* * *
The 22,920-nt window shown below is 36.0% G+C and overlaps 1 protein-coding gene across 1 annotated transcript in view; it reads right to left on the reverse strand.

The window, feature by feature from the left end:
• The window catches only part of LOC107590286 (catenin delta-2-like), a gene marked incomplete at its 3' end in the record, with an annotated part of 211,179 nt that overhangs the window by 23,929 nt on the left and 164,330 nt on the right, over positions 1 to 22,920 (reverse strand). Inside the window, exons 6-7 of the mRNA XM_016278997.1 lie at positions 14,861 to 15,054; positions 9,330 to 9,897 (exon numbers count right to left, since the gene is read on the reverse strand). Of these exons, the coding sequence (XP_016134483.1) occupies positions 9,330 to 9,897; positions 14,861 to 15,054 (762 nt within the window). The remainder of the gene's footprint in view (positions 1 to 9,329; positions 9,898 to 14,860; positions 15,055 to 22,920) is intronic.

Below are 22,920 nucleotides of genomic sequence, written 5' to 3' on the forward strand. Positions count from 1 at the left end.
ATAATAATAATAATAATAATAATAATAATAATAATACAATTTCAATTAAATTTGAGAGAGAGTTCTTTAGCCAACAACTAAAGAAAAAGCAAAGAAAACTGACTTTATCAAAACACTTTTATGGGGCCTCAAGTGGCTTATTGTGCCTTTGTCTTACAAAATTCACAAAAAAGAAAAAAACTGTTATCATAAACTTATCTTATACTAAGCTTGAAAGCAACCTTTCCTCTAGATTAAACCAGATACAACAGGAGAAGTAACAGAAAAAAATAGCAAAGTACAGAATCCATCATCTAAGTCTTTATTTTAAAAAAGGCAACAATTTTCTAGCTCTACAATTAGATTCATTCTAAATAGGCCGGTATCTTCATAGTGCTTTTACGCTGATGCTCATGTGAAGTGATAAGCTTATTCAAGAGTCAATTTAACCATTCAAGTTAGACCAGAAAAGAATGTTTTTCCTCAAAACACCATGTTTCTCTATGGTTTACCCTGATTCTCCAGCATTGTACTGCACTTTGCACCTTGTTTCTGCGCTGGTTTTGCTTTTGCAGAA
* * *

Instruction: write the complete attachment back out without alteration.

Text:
The 22,920-nt window shown below is 36.0% G+C and overlaps 1 protein-coding gene across 1 annotated transcript in view; it reads right to left on the reverse strand.

The window, feature by feature from the left end:
• The window catches only part of LOC107590286 (catenin delta-2-like), a gene marked incomplete at its 3' end in the record, with an annotated part of 211,179 nt that overhangs the window by 23,929 nt on the left and 164,330 nt on the right, over positions 1 to 22,920 (reverse strand). Inside the window, exons 6-7 of the mRNA XM_016278997.1 lie at positions 14,861 to 15,054; positions 9,330 to 9,897 (exon numbers count right to left, since the gene is read on the reverse strand). Of these exons, the coding sequence (XP_016134483.1) occupies positions 9,330 to 9,897; positions 14,861 to 15,054 (762 nt within the window). The remainder of the gene's footprint in view (positions 1 to 9,329; positions 9,898 to 14,860; positions 15,055 to 22,920) is intronic.

Below are 22,920 nucleotides of genomic sequence, written 5' to 3' on the forward strand. Positions count from 1 at the left end.
ATAATAATAATAATAATAATAATAATAATAATAATACAATTTCAATTAAATTTGAGAGAGAGTTCTTTAGCCAACAACTAAAGAAAAAGCAAAGAAAACTGACTTTATCAAAACACTTTTATGGGGCCTCAAGTGGCTTATTGTGCCTTTGTCTTACAAAATTCACAAAAAAGAAAAAAACTGTTATCATAAACTTATCTTATACTAAGCTTGAAAGCAACCTTTCCTCTAGATTAAACCAGATACAACAGGAGAAGTAACAGAAAAAAATAGCAAAGTACAGAATCCATCATCTAAGTCTTTATTTTAAAAAAGGCAACAATTTTCTAGCTCTACAATTAGATTCATTCTAAATAGGCCGGTATCTTCATAGTGCTTTTACGCTGATGCTCATGTGAAGTGATAAGCTTATTCAAGAGTCAATTTAACCATTCAAGTTAGACCAGAAAAGAATGTTTTTCCTCAAAACACCATGTTTCTCTATGGTTTACCCTGATTCTCCAGCATTGTACTGCACTTTGCACCTTGTTTCTGCGCTGGTTTTGCTTTTGCAGAA